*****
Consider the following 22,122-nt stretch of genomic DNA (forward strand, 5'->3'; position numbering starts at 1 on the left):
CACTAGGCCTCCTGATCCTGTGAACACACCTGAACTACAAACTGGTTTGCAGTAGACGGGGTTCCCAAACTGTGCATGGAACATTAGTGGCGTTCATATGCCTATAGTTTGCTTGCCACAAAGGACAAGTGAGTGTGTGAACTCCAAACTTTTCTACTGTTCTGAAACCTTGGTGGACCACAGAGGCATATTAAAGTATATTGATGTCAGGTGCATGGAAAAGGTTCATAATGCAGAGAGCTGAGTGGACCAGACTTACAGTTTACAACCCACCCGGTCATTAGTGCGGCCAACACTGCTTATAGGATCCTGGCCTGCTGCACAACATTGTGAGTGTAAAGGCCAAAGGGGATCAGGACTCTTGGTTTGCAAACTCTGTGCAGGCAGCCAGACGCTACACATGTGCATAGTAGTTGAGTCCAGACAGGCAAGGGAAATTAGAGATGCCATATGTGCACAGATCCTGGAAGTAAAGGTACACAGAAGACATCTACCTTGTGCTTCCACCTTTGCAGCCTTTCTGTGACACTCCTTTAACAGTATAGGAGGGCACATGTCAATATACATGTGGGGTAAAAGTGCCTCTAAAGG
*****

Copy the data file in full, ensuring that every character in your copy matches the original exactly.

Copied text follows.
Consider the following 22,122-nt stretch of genomic DNA (forward strand, 5'->3'; position numbering starts at 1 on the left):
CACTAGGCCTCCTGATCCTGTGAACACACCTGAACTACAAACTGGTTTGCAGTAGACGGGGTTCCCAAACTGTGCATGGAACATTAGTGGCGTTCATATGCCTATAGTTTGCTTGCCACAAAGGACAAGTGAGTGTGTGAACTCCAAACTTTTCTACTGTTCTGAAACCTTGGTGGACCACAGAGGCATATTAAAGTATATTGATGTCAGGTGCATGGAAAAGGTTCATAATGCAGAGAGCTGAGTGGACCAGACTTACAGTTTACAACCCACCCGGTCATTAGTGCGGCCAACACTGCTTATAGGATCCTGGCCTGCTGCACAACATTGTGAGTGTAAAGGCCAAAGGGGATCAGGACTCTTGGTTTGCAAACTCTGTGCAGGCAGCCAGACGCTACACATGTGCATAGTAGTTGAGTCCAGACAGGCAAGGGAAATTAGAGATGCCATATGTGCACAGATCCTGGAAGTAAAGGTACACAGAAGACATCTACCTTGTGCTTCCACCTTTGCAGCCTTTCTGTGACACTCCTTTAACAGTATAGGAGGGCACATGTCAATATACATGTGGGGTAAAAGTGCCTCTAAAGG